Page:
The first of two hikes I completed on my solo trip to Oahu Dec. 26 - Jan. 5, 2010-11, as well as my first hike on the Wai'anae range. This is one of the most rugged hikes on Oahu, beginning on the leeward coast between Wai'anae and Makaha Valleys.

Along the way to its terminus via "No Name" peaks 1 and 2 ( see ** below) are sweeping vistas, steep and narrow sections to negotiate, goat shit pebbles and bones littered everywhere ... along with those annoying horse flies. Footage on my way up to the left shows neighbouring Kea'au Ridge across Makaha Valley which I later completed in summer 2012 ( Although only 7 mi. out and back this hike gains elevation quickly (3270 ft ... the 3rd highest spot on the Wai'anae range). The terrain levels off between peaks 1 and 2 but by no means let your guard down as the backbone of the ridge narrows considerably with massive drop-offs. Some scrambling is required on this hike ... it can get somewhat technical. On many sections / dikes you can go up and over or contour around ... take your pick but be careful either way not to slip as the rocks are slippery when wet, fractured and crumble easily (falling off and tumbling down the sharp craggy slopes would tear you to shreds). I found contouring using the grip of my hands versus treading on top wet slippery rock sections more safe. Coming back down was much harder and punishing on my legs and feet. Started at 7 a.m. and finished at 6 p.m. with half hour breaks at the peaks and terminus.

A (partly) cloudy sky is perfect for this hike, as the ridge is exposed with little shade, and one would bake under the hot sun for which the Wai'anae range is notorious for. The rocks on the other hand are super slippery when wet, and can slow progress considerably. The Wai'anae range is not this green during the summer months ... rather arid and parched, yet when I returned this past summer the area was still lush due to an exceptionally wet year.

Near the start of the hike one passes the remains of an ancient Hawaiian rock temple (Heiau), designated as Kamaile Heiau. Such sites are considered sacred and should not be disturbed nor trodden upon. In the slideshow at the end of the video you will notice a rock formation that is eerily anthropomorphic, resembling a warrior's head. Weather and visibility were not favourable that day, hence lack of footage between the "puka" (hole) and "No Name" peak 1 due to a heavy downpour. As if by miracle though the skies cleared for short periods as I took breaks at both "No Name" peaks 1 and 2 and terminus, offering some breathtaking views of Wai'anae Valley, Pu'u Kawiwi and "No Name" peak to the north.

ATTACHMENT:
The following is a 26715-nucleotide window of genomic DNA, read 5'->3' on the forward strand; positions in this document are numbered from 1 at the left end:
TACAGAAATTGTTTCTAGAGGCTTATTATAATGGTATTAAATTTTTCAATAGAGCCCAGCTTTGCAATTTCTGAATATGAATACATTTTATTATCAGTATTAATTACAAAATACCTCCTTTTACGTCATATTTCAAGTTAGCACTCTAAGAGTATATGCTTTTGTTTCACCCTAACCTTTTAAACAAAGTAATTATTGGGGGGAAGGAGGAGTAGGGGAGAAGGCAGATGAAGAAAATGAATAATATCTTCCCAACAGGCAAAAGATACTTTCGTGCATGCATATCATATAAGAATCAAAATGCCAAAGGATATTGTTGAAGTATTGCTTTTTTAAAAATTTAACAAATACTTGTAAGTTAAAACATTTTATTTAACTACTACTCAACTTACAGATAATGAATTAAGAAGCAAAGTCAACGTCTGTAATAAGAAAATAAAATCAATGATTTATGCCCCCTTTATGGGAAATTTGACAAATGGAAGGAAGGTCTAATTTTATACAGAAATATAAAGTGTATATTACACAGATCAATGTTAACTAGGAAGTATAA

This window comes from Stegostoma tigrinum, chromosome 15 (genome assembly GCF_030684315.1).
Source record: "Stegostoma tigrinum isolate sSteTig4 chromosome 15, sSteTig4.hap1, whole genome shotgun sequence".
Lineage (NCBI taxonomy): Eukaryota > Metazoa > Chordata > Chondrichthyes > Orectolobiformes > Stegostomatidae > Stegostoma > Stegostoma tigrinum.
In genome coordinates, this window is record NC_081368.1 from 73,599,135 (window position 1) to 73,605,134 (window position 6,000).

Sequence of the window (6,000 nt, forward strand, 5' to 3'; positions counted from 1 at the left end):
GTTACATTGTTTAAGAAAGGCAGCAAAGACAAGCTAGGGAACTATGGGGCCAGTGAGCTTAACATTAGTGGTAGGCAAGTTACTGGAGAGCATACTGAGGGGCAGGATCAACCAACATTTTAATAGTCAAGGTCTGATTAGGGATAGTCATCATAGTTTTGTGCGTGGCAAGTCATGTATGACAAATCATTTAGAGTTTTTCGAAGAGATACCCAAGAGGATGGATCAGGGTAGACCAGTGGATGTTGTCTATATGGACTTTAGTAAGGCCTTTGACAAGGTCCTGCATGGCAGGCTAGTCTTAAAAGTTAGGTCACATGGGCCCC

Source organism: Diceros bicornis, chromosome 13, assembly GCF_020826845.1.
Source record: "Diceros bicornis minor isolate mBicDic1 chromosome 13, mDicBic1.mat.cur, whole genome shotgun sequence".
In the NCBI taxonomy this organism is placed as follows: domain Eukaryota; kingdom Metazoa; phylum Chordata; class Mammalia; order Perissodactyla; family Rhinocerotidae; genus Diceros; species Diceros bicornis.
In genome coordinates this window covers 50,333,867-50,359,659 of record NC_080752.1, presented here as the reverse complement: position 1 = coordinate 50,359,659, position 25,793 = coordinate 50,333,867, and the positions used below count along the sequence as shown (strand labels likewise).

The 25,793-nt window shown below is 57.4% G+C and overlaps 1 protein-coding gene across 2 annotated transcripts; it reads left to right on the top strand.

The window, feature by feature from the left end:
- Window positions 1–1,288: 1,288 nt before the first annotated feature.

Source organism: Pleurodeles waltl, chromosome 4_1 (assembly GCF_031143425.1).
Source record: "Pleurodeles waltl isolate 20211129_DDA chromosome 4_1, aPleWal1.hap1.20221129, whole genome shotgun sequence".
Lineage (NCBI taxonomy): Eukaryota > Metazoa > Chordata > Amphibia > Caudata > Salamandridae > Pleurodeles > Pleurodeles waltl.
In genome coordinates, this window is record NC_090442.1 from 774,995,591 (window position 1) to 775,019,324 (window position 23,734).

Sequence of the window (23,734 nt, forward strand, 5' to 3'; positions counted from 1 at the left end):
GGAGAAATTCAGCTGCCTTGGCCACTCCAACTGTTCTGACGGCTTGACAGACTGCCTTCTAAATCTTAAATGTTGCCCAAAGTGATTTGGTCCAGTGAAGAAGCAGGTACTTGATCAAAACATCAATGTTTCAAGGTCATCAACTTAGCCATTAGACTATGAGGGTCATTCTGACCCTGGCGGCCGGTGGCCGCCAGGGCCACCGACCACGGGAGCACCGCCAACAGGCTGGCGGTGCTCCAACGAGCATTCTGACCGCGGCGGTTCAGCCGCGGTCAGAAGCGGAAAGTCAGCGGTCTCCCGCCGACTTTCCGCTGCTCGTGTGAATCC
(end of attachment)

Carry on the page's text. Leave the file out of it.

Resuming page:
**There seems to be ambiguity regarding the existence of "No Name" peaks 1 and 2 (not to be mistaken for "No Name" peak located north of Pu'u Kawiwi). The reference topo map that was very helpful and indicated these peaks as such (solely used as reference / waypoints) can be found at Thank you "Wai'anae" Steve for the detailed topo on your post.

Just beyond peak 2 and down a steep slope lies the official terminus of Kamaile'unu ridge. Little did I know that 8 months later (Aug. 2011) I would bisect the terminus of Kamaile'unu to complete a much more gnarly hike (Pu'u Kawiwi to "Knife-Edge Ridge" via Kamaile'unu terminus ..., as well as Ohikilolo Ridge ( with Francis J., a local extreme hiker.

Video footage taken with my head-mounted GoPro Hero HD cam.

Music: "Comedown" and "Dulcet" (Bryan Zentz Remix) by Clubroot.

If you're a non-resident / first time visitor or novice hiker, start with the easy - intermediate (maintained) trails and graduate yourself on subsequent visits. Do yourself a favour and purchase Stewart Ball's "Hiker's Guide to Oahu" ... it's your best and most valuable resource. Do your homework and study topo maps, weather forecasts / radar / sunset times. Wear and bring proper gear and don't forget lot's of water and a fully charged cell. If hiking alone or with others, tell someone where you're hiking and keep in touch. Above all there's no shame in turning back if you don't like what you see ... better to stay alive and continue on a subsequent visit. You are solely responsible for your own safety and the risk you take. Hikers, including locals have gotten lost, suffered injury and even died while hiking these trails, so be careful.

Last but not least ... RESPECT THE LAND! Stay on the trails, don't litter (in fact if you come across any and are able ... take it out with you). Do not unneccessarily disturb the flora, understand and respect historical / cultural ethics, wash, brush or bag your boots upon completion.

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